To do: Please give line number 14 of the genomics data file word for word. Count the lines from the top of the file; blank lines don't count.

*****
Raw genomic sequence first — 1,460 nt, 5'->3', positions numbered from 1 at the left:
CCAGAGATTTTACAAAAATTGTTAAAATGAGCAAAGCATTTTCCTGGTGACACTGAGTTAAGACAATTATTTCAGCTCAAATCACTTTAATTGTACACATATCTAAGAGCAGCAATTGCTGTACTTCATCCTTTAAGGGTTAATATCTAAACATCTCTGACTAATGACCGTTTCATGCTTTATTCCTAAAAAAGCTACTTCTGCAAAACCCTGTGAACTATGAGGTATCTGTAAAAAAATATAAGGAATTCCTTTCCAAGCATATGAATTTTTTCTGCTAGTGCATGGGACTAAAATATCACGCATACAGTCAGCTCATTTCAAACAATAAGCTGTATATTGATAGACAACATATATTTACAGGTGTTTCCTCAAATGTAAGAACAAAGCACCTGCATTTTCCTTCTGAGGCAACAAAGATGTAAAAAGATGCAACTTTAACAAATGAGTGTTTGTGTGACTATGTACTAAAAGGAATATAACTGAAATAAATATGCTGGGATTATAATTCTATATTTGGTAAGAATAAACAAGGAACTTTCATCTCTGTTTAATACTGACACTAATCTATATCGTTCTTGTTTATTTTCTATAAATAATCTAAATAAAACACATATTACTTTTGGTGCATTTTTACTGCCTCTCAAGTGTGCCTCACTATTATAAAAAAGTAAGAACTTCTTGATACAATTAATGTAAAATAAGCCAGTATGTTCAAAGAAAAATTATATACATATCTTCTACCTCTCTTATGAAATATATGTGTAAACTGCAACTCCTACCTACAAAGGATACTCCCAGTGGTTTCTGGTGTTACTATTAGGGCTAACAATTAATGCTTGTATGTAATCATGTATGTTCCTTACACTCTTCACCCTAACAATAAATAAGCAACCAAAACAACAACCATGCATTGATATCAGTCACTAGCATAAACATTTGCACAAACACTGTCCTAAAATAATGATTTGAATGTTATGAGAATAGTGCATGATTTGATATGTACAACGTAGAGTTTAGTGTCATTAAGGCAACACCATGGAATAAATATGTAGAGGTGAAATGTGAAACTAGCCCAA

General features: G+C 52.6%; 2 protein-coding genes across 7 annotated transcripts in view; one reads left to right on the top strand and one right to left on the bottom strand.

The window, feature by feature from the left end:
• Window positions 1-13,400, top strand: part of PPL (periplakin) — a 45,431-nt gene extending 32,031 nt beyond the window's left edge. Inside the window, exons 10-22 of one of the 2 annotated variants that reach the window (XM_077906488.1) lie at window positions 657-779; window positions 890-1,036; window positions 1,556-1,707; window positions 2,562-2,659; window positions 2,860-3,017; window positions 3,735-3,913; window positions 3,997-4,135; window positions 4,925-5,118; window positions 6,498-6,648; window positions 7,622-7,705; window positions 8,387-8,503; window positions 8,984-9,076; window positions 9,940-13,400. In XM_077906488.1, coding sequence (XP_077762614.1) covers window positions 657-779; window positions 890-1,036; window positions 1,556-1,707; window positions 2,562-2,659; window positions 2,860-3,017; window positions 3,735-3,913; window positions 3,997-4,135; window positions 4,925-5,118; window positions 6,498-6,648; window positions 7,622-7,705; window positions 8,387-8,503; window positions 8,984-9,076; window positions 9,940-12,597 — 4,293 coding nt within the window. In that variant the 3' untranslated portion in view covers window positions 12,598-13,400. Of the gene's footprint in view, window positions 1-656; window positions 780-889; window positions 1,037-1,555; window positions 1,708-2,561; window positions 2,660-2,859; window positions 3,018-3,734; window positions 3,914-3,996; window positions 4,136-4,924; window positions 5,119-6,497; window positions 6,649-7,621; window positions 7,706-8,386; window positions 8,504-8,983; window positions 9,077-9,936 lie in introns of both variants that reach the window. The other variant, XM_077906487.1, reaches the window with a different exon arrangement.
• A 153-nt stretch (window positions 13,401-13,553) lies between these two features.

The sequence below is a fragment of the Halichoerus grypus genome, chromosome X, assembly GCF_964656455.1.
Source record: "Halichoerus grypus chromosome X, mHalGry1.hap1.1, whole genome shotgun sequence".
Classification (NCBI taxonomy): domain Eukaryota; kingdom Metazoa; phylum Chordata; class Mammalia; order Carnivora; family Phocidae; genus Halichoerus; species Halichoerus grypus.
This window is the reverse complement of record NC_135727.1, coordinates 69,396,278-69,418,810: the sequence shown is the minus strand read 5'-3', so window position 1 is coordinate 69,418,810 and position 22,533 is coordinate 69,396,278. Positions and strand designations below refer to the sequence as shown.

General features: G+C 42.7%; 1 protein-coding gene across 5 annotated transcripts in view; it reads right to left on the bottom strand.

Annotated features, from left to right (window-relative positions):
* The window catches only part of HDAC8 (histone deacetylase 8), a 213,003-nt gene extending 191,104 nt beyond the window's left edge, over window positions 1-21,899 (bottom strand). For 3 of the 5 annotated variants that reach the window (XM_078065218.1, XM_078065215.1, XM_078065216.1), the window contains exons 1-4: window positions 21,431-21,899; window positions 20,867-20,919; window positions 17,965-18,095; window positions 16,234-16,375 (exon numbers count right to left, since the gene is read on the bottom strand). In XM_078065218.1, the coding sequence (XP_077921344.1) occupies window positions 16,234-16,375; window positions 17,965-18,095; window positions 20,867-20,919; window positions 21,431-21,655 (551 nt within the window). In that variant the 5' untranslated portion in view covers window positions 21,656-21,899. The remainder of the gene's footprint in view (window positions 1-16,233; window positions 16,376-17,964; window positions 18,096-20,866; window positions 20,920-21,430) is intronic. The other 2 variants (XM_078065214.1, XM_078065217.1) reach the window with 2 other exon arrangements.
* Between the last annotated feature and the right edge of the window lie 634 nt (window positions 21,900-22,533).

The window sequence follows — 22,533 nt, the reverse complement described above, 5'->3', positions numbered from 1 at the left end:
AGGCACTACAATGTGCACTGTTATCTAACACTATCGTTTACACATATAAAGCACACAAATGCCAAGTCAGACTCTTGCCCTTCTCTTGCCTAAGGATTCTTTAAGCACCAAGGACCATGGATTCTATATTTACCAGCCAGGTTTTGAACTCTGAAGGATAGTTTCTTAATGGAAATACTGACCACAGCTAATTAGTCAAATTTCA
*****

* Between the last annotated feature and the right edge of the window lie 634 nt (window positions 21,900-22,533).